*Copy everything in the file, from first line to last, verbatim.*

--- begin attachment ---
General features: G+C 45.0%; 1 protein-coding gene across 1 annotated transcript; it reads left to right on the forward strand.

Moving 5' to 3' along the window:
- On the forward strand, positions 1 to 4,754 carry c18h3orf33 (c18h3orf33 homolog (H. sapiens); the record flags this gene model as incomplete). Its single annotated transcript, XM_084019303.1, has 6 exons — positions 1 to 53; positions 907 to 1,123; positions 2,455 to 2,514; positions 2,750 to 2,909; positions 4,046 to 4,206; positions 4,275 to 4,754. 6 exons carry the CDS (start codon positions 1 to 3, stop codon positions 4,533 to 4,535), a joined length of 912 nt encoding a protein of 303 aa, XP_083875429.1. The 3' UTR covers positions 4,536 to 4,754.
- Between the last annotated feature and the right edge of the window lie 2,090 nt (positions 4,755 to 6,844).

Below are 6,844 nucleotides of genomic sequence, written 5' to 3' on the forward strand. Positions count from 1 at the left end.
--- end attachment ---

General features: G+C 45.0%; 1 protein-coding gene across 1 annotated transcript; it reads left to right on the forward strand.

Moving 5' to 3' along the window:
- On the forward strand, positions 1 to 4,754 carry c18h3orf33 (c18h3orf33 homolog (H. sapiens); the record flags this gene model as incomplete). Its single annotated transcript, XM_084019303.1, has 6 exons — positions 1 to 53; positions 907 to 1,123; positions 2,455 to 2,514; positions 2,750 to 2,909; positions 4,046 to 4,206; positions 4,275 to 4,754. 6 exons carry the CDS (start codon positions 1 to 3, stop codon positions 4,533 to 4,535), a joined length of 912 nt encoding a protein of 303 aa, XP_083875429.1. The 3' UTR covers positions 4,536 to 4,754.
- Between the last annotated feature and the right edge of the window lie 2,090 nt (positions 4,755 to 6,844).

Below are 6,844 nucleotides of genomic sequence, written 5' to 3' on the forward strand. Positions count from 1 at the left end.